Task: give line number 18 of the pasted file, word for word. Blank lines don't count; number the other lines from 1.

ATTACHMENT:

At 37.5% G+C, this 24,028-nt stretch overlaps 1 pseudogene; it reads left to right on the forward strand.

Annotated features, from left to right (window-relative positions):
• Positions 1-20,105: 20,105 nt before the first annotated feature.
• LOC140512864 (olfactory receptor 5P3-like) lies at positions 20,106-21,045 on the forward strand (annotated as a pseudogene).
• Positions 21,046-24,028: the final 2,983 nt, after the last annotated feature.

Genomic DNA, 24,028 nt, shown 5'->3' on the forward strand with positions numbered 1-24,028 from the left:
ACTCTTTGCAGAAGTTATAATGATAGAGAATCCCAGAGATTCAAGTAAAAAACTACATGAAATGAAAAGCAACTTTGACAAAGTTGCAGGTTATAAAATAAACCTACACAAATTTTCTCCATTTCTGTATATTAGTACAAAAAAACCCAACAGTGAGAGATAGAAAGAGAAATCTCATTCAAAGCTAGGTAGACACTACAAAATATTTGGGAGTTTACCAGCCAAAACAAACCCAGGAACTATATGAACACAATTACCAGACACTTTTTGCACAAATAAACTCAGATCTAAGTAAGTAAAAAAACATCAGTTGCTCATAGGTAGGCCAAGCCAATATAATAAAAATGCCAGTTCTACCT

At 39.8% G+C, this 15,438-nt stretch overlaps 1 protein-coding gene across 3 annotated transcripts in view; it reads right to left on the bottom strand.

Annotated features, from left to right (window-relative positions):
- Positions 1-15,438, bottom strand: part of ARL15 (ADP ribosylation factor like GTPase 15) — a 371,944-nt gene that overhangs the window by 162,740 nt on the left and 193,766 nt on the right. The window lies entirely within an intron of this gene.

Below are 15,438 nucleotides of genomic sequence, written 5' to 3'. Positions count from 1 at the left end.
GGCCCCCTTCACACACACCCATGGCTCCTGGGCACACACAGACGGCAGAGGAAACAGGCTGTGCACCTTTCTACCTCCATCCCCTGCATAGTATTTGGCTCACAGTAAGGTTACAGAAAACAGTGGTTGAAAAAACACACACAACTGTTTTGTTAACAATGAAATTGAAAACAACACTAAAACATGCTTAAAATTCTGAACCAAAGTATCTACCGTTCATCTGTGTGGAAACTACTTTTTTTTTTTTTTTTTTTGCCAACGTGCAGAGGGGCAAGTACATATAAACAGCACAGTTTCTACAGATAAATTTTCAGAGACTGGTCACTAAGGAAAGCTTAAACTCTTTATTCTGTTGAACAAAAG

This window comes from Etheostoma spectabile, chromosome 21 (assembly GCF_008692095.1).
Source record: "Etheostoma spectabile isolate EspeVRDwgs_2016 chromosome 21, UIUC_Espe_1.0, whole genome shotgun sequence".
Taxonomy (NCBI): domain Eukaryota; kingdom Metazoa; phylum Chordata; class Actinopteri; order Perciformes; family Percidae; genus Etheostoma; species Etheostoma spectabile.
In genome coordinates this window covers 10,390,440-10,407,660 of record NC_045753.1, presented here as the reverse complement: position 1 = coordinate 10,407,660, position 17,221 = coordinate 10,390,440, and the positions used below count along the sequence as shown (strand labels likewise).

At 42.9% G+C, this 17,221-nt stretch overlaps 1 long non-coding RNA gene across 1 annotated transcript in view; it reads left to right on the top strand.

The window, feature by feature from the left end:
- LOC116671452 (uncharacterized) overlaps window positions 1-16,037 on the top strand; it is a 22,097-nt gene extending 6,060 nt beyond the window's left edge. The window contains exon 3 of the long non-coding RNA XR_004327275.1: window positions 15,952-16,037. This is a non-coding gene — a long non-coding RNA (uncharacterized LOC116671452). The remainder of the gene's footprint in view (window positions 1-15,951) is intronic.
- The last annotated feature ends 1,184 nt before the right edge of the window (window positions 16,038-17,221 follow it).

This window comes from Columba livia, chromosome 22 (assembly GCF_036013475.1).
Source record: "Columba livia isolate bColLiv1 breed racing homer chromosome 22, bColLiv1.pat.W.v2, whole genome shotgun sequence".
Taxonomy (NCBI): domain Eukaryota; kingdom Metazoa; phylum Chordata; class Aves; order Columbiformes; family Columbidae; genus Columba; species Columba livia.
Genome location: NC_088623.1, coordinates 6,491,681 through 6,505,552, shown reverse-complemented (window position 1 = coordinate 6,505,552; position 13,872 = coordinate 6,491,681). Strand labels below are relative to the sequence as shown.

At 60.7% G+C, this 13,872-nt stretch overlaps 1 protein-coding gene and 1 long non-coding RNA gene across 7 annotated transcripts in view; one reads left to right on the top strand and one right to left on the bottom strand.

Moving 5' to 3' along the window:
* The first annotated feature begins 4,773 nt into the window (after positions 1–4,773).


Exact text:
The window, feature by feature from the left end: